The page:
are three basic rules of interpretation of tax law, namely:
The Literal Rule:
Words must be given their literal, grammatical meaning. Words in old statues
are given the meaning they had when it was enacted. Words appearing more
than once in the same Ordinance must usually be given the same meaning. The
duty of court is to interpret the words that the legislature has use. If a
statute so interpreted is clear and produces hardship, the remedy is a new
statue; it is not the duty of a judge to fill in the gaps.
Golden Rule: Words should be construed in their grammatical and ordinary
sense. In the case Becke versus Smith 1836, the judge said: “It is very
useful in the construction of a statute to adhere to the ordinary meaning of
the words used, and to the grammatical construction, unless that is at
variance with the intention of the legislature to be repugnance, in which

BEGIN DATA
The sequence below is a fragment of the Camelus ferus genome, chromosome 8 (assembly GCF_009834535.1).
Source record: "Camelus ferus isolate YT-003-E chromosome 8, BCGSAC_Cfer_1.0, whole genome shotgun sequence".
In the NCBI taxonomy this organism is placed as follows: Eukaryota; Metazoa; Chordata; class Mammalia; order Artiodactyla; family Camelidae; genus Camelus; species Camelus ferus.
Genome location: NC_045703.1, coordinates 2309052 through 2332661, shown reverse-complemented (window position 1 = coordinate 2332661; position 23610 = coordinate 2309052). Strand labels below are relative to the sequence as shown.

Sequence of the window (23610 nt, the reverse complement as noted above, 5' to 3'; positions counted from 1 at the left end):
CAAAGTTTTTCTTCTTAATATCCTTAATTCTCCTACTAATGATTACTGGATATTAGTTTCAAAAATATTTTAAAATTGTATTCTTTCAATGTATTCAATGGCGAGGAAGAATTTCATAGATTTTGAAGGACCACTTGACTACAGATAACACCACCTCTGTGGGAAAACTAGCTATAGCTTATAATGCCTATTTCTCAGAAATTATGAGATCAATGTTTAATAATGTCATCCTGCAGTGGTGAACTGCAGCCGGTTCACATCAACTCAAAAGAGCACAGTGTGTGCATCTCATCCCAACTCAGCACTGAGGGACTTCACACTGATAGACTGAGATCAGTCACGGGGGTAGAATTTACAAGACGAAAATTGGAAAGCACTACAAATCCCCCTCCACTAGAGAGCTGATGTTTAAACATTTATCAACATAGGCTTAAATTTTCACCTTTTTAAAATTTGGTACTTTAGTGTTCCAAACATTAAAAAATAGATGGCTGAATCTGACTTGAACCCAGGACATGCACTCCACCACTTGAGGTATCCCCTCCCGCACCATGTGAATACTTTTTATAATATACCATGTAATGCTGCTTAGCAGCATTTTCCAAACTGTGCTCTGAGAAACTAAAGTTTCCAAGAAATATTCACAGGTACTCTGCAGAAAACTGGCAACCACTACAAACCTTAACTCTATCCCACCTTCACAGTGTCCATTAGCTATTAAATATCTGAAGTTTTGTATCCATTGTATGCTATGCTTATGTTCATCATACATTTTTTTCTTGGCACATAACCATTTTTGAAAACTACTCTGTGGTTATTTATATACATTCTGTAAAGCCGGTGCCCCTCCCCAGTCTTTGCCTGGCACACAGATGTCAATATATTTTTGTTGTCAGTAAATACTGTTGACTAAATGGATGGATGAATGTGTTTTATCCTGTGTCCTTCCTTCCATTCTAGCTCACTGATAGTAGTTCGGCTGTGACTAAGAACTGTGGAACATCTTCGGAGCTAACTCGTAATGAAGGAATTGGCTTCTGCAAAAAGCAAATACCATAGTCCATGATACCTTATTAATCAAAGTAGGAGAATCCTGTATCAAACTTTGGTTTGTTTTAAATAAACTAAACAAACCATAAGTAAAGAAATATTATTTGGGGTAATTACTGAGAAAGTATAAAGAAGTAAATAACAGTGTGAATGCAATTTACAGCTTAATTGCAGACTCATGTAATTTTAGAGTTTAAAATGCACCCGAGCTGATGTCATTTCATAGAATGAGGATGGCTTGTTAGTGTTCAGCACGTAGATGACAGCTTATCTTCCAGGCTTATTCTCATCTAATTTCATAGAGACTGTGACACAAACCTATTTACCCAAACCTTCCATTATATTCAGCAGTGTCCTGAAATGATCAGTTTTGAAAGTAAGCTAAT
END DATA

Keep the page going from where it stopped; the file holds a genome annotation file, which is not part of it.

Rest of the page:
case the language may be varied or modified so as to avoid such
inconvenience, but no further”. In other words, words should not be
construed out of its context; nor should their meaning be twisted to fit in a
The Mischief Rule: The court should look
at the mischief for which the Ordinance was to remedy. This rule may be
adopted in considering a relief or an exemption --- that is to look at the true
intent of the legislation --- what relief or exemption is to grant. This rule
of interpretation was adopted in an Estate Duty case, Foo Ying v
Commissioner of Estate Duty 3 HKTC 363, which concerned Quick Succession
Relief. Note: this rule is inapplicable when considering a legislation
imposing a duty or a charge.
There is no equity in
the interpretation of tax law.
Click here to read what the judge said in
the case Wong Tai Wai David versus CIR.
Can the IRD be estopped
from carrying out its statutory obligations? In the Board of Review case
D30/04, the taxpayer asked the Board of Review to stop IRD from carrying out
Section 61 of the Inland Revenue Ordinance.
Press here for the Board's decision.
for more on interpretation of tax law .